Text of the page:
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In the News

Why the dose matters

 

When used to manage infections, the drug itraconazole is generally given at a single, fixed dose to all patients. But determining the correct dosage of the drug to help treat cancer isn’t that simple, new research by UT Southwestern suggests.

“What this means going forward is that, in future studies of itraconazole for the treatment of cancer, it may be important to check each patient’s drug level and tailor the dose,” says David Gerber, M.D., a professor of internal medicine and population and data sciences at UTSW and first author of the new paper, published online in the journal Clinical Cancer Research. “In this context, there’s no one-size-fits-all dose,” notes Gerber, also Associate Director of Clinical Research in the Harold C. Simmons Comprehensive Cancer Center.

Obesity could increase vulnerability to COVID-19

 

Conditions related to obesity, including inflammation and leaky gut, leave the lungs of obese patients more susceptible to COVID-19 and may explain why they are more likely to die from the disease, UTSW scientists say in a new article published online in eLife. They suggest that drugs used to lower inflammation in the lungs could prove beneficial to obese patients with the disease.

Several pre-existing conditions have been shown to increase the risk of COVID-19 severity, including obesity and Type 2 diabetes – two conditions that often go hand-in-hand, says Philipp Scherer, Ph.D., director of the Touchstone Center for Diabetes Research and a professor of internal medicine and cell biology at UT Southwestern.

Scherer and his colleagues, including Manasi Shah, M.D., an endocrinology fellow at UTSW, and Ilja L. Kruglikov, Ph.D., Dr.Sci., a researcher at Wellcomet GmbH in Karlsruhe, Germany, explore this phenomenon in the new opinion piece.

Generic cholesterol drugs save Medicare billions of dollars

 

The switch from brand name to generic cholesterol medications that occurred between 2014 and 2018 has saved Medicare billions of dollars, even as the number of people on cholesterol-lowering drugs has increased, UT Southwestern scientists have calculated. Their data, published in the journal JAMA Cardiology, suggest that policymakers and clinicians could help cut Medicare costs even further by switching more patients to generic drugs.

“One of the most important contributors to our health care costs is expenditure on prescription drugs,” says Ambarish Pandey, M.D., a cardiologist and assistant professor of internal medicine at UTSW. “The switch to generics is an effective strategy to cut the costs incurred by health systems.”

Best practices detailed for mail-in colon cancer screenings

 

A program that asks patients to mail in stool samples to screen for colon cancer is an effective way to expand screenings to underserved and underinsured communities and offers an alternative to in-person testing during the pandemic, according to a study conducted by UT Southwestern.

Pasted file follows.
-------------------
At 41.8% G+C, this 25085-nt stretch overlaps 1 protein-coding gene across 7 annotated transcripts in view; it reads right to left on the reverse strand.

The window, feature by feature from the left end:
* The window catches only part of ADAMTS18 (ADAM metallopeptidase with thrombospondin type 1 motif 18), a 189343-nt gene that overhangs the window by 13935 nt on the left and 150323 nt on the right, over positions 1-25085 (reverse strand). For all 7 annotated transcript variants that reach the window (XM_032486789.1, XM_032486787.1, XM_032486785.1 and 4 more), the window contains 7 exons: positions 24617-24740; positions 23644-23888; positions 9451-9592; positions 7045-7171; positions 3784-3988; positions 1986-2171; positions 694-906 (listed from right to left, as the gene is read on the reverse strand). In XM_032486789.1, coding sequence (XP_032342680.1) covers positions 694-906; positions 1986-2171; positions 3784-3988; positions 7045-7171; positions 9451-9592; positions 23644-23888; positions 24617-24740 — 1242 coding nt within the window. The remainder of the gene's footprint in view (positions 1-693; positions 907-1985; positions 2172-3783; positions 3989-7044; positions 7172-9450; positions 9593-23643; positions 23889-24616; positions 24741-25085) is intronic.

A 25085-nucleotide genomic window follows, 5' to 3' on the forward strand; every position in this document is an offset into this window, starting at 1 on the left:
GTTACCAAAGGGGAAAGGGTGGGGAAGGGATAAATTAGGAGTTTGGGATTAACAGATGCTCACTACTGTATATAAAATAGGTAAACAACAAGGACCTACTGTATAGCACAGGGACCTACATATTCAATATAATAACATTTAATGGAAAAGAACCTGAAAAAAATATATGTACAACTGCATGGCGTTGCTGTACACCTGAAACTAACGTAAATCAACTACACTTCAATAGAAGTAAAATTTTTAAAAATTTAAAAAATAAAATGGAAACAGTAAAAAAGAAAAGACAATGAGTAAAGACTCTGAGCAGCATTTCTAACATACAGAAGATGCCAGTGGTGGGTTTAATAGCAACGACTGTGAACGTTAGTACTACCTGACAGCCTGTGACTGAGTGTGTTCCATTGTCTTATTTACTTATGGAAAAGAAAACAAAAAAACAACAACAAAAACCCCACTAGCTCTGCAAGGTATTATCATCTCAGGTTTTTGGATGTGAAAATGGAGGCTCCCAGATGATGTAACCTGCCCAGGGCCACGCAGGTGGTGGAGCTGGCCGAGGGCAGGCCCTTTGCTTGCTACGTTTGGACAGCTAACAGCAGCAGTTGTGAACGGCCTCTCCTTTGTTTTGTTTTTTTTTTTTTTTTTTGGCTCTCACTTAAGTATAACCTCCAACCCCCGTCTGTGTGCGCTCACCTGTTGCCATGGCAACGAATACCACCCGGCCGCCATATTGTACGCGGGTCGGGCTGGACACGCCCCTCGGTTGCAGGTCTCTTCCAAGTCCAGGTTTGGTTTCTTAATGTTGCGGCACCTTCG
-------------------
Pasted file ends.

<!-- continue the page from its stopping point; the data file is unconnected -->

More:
In an article published recently in CA: A Cancer Journal for Clinicians, UT Southwestern physicians identified nine best practices for effective mail-in screening campaigns, which can take the place of invasive, unpopular colonoscopies.

“This project is succeeding in making cancer screenings less invasive and more widely available. Serendipitously, it now has the added benefit of being yet another way to keep people out of hospitals and clinics during pandemic shutdowns,” says Amit Singal, M.D., an author of the study, professor of internal medicine and population and data sciences, medical director of the Liver Tumor Program, and clinical chief of hepatology at UT Southwestern.

Roger H. Unger, M.D., 1924-2020

 

Roger H. Unger, M.D., a longtime Professor of Internal Medicine, a preeminent authority on glucagon and the development of diabetes, and the founding Director of the Touchstone Center for Diabetes Research at UT Southwestern Medical Center, died Aug. 22. He was 96.

Over a 64-year career at UT Southwestern, Unger elucidated the role of glucagon and insulin in regulating blood glucose in both normal and diabetic individuals. His leadership helped to establish UT Southwestern as a leading clinical and research center for the accurate diagnosis and effective treatment of conditions related to the endocrine system.

“Dr. Unger was a visionary endocrinologist who helped shape research and clinical practice in the field for more than 60 years,” says Daniel K. Podolsky, M.D., President of UT Southwestern. “His outstanding contributions in endocrinology and metabolism set the foundation for many of the important discoveries in these areas. He was at the forefront of identifying the essential role of glucagon in the pathogenesis of diabetes, and he introduced the concept of lipotoxicity, the process by which an overaccumulation of fat products causes tissue damage responsible for Type 2 diabetes and metabolic syndrome.”

Arterial plaque is better at predicting heart attack than stroke

 

The amount of calcified plaque in the heart’s arteries is a better predictor of future heart attacks than of strokes, with similar findings across sex and racial groups, according to new research from UT Southwestern.